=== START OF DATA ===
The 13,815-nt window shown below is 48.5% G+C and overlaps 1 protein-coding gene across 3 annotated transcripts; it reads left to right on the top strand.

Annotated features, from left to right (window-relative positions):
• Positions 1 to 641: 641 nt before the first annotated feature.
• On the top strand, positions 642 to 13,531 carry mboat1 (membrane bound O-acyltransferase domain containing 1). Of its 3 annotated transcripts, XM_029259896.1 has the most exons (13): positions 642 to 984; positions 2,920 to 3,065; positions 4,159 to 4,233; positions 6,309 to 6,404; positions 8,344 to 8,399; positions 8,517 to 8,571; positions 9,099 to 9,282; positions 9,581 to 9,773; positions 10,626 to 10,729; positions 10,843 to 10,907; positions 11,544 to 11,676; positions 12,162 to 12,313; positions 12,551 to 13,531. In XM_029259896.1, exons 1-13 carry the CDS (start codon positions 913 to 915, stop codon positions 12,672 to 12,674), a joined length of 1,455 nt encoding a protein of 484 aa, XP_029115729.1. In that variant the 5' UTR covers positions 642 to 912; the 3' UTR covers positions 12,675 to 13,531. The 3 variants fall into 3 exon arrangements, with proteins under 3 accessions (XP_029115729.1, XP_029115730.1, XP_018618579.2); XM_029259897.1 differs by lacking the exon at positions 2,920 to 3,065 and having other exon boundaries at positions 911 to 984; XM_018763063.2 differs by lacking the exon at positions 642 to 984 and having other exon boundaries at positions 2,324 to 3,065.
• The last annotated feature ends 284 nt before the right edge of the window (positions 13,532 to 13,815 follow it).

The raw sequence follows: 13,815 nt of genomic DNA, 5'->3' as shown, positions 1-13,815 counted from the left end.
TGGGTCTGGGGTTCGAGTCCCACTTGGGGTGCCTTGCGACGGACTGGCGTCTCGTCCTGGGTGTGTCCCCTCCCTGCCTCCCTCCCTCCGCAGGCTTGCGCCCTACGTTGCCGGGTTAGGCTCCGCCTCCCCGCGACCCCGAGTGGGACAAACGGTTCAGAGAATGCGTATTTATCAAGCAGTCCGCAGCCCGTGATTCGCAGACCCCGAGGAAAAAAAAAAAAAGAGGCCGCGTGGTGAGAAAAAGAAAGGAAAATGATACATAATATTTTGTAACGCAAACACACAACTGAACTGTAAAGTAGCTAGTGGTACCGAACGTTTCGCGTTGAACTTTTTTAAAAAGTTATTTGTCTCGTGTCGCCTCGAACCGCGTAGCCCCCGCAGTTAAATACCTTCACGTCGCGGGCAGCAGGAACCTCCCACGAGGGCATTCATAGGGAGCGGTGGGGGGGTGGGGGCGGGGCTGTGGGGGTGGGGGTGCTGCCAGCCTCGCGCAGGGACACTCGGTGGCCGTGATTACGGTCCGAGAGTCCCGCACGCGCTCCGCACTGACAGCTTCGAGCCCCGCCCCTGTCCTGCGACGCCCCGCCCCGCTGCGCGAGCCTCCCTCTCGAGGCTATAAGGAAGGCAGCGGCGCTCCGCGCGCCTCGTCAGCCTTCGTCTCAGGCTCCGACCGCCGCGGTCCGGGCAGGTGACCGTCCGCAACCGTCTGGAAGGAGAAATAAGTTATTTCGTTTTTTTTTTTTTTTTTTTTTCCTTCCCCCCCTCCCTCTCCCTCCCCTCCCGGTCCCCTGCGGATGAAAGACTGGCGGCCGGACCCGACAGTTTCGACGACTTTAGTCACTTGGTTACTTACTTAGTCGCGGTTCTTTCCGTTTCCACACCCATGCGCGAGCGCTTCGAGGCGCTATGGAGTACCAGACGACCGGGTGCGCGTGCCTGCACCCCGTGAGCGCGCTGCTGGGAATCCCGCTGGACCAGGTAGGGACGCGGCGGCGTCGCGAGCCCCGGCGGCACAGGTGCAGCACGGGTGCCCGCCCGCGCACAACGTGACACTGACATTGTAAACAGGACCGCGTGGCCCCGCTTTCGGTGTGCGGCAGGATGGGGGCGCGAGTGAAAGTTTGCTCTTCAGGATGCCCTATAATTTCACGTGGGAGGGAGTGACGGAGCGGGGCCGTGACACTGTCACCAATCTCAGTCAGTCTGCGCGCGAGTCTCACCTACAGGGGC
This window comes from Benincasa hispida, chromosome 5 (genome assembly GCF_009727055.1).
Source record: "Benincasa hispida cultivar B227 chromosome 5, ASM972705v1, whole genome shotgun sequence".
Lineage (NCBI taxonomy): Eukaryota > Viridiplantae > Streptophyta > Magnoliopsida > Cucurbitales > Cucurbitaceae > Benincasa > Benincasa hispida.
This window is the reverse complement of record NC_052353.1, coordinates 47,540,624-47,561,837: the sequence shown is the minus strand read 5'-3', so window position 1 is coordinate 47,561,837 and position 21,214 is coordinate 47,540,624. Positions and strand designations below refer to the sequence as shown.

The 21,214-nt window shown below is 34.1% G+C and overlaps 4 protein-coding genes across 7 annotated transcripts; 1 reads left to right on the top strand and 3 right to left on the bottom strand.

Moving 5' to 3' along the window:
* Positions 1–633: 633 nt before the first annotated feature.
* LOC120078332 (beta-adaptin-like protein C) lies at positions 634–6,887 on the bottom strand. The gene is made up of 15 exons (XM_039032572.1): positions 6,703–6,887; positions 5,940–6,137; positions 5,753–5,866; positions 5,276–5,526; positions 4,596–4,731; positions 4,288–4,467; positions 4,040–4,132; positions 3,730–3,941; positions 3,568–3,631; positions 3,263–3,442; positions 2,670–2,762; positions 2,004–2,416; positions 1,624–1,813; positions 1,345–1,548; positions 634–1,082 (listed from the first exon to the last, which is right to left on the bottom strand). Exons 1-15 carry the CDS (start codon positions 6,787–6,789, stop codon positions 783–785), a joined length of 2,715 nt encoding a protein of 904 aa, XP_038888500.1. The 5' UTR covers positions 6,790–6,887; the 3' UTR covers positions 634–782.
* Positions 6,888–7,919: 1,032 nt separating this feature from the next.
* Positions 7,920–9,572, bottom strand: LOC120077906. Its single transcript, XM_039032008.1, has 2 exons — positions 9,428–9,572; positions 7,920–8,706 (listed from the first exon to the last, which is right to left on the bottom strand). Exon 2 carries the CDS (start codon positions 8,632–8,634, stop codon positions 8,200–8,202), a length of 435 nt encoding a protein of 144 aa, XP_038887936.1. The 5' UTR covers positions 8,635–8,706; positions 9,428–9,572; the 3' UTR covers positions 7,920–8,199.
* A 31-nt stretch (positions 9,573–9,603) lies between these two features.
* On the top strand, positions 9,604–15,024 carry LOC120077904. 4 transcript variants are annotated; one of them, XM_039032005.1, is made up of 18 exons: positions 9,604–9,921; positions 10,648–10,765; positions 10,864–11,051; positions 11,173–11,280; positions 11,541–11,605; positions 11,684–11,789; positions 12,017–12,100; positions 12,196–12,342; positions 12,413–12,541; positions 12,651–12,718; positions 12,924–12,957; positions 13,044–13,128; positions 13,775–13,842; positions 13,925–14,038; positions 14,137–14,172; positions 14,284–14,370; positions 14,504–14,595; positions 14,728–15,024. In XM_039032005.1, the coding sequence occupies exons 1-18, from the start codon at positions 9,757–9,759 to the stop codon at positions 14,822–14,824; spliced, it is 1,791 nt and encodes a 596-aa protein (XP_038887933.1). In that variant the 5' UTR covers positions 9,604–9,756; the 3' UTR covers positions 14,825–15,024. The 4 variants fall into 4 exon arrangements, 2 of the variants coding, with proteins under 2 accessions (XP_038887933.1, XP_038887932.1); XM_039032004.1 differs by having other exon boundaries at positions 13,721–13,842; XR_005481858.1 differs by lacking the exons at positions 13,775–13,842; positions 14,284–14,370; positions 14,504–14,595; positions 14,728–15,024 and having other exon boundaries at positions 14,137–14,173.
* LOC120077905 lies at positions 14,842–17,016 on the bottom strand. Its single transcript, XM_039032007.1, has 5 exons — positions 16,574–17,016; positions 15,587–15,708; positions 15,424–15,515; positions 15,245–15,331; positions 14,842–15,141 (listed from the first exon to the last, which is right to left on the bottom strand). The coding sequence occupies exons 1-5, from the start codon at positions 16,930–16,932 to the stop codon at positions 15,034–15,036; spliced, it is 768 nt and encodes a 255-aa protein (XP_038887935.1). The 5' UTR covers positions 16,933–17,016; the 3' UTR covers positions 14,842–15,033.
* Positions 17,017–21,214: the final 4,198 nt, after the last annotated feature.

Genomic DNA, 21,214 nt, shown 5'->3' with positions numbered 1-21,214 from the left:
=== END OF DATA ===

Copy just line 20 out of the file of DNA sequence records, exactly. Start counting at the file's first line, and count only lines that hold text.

* LOC120077905 lies at positions 14,842–17,016 on the bottom strand. Its single transcript, XM_039032007.1, has 5 exons — positions 16,574–17,016; positions 15,587–15,708; positions 15,424–15,515; positions 15,245–15,331; positions 14,842–15,141 (listed from the first exon to the last, which is right to left on the bottom strand). The coding sequence occupies exons 1-5, from the start codon at positions 16,930–16,932 to the stop codon at positions 15,034–15,036; spliced, it is 768 nt and encodes a 255-aa protein (XP_038887935.1). The 5' UTR covers positions 16,933–17,016; the 3' UTR covers positions 14,842–15,033.